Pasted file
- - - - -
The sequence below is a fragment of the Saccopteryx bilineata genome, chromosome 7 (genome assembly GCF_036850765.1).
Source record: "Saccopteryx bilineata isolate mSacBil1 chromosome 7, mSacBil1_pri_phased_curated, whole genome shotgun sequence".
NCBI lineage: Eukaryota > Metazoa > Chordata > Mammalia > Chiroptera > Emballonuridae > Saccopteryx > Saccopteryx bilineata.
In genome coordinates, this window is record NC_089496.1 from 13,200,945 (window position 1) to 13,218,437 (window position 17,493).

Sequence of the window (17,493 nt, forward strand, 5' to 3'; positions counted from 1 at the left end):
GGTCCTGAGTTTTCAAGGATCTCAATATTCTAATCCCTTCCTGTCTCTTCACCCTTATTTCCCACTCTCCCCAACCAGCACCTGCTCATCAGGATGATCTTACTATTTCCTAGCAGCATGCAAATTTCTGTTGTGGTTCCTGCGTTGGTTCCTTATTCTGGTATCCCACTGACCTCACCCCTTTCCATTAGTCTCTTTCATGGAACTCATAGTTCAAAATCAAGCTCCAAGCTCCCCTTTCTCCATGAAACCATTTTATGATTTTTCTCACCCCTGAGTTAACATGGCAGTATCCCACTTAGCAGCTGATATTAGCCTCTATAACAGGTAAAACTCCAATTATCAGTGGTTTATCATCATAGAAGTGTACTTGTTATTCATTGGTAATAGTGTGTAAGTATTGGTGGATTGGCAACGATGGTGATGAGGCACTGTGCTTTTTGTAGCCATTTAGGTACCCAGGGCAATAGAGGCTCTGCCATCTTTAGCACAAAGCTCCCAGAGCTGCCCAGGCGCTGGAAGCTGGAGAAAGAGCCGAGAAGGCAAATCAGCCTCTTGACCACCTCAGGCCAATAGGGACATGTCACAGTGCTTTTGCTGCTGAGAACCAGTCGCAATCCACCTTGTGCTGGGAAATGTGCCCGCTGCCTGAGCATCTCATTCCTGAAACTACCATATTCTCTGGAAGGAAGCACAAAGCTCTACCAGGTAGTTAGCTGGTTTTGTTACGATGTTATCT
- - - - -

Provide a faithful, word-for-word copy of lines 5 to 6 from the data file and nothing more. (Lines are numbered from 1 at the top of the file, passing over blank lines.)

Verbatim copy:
Sequence of the window (17,493 nt, forward strand, 5' to 3'; positions counted from 1 at the left end):
GGTCCTGAGTTTTCAAGGATCTCAATATTCTAATCCCTTCCTGTCTCTTCACCCTTATTTCCCACTCTCCCCAACCAGCACCTGCTCATCAGGATGATCTTACTATTTCCTAGCAGCATGCAAATTTCTGTTGTGGTTCCTGCGTTGGTTCCTTATTCTGGTATCCCACTGACCTCACCCCTTTCCATTAGTCTCTTTCATGGAACTCATAGTTCAAAATCAAGCTCCAAGCTCCCCTTTCTCCATGAAACCATTTTATGATTTTTCTCACCCCTGAGTTAACATGGCAGTATCCCACTTAGCAGCTGATATTAGCCTCTATAACAGGTAAAACTCCAATTATCAGTGGTTTATCATCATAGAAGTGTACTTGTTATTCATTGGTAATAGTGTGTAAGTATTGGTGGATTGGCAACGATGGTGATGAGGCACTGTGCTTTTTGTAGCCATTTAGGTACCCAGGGCAATAGAGGCTCTGCCATCTTTAGCACAAAGCTCCCAGAGCTGCCCAGGCGCTGGAAGCTGGAGAAAGAGCCGAGAAGGCAAATCAGCCTCTTGACCACCTCAGGCCAATAGGGACATGTCACAGTGCTTTTGCTGCTGAGAACCAGTCGCAATCCACCTTGTGCTGGGAAATGTGCCCGCTGCCTGAGCATCTCATTCCTGAAACTACCATATTCTCTGGAAGGAAGCACAAAGCTCTACCAGGTAGTTAGCTGGTTTTGTTACGATGTTATCT